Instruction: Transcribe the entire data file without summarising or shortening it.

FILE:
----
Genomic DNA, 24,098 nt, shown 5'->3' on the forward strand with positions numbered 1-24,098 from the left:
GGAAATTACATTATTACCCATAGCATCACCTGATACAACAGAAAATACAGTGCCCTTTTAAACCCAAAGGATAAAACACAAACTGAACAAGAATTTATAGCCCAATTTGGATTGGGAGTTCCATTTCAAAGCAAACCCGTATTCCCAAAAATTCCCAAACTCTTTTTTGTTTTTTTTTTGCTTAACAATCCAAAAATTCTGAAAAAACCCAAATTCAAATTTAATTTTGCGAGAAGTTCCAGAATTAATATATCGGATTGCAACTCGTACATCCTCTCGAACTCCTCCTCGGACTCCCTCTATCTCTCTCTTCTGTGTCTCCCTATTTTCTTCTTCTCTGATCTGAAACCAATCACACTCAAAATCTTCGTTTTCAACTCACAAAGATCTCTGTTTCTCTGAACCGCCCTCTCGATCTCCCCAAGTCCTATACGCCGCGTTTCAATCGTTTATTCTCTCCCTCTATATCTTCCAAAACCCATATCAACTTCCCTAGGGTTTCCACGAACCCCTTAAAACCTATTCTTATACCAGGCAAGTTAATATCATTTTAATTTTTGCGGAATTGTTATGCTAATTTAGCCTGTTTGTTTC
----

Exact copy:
Genomic DNA, 24,098 nt, shown 5'->3' on the forward strand with positions numbered 1-24,098 from the left:
GGAAATTACATTATTACCCATAGCATCACCTGATACAACAGAAAATACAGTGCCCTTTTAAACCCAAAGGATAAAACACAAACTGAACAAGAATTTATAGCCCAATTTGGATTGGGAGTTCCATTTCAAAGCAAACCCGTATTCCCAAAAATTCCCAAACTCTTTTTTGTTTTTTTTTTGCTTAACAATCCAAAAATTCTGAAAAAACCCAAATTCAAATTTAATTTTGCGAGAAGTTCCAGAATTAATATATCGGATTGCAACTCGTACATCCTCTCGAACTCCTCCTCGGACTCCCTCTATCTCTCTCTTCTGTGTCTCCCTATTTTCTTCTTCTCTGATCTGAAACCAATCACACTCAAAATCTTCGTTTTCAACTCACAAAGATCTCTGTTTCTCTGAACCGCCCTCTCGATCTCCCCAAGTCCTATACGCCGCGTTTCAATCGTTTATTCTCTCCCTCTATATCTTCCAAAACCCATATCAACTTCCCTAGGGTTTCCACGAACCCCTTAAAACCTATTCTTATACCAGGCAAGTTAATATCATTTTAATTTTTGCGGAATTGTTATGCTAATTTAGCCTGTTTGTTTC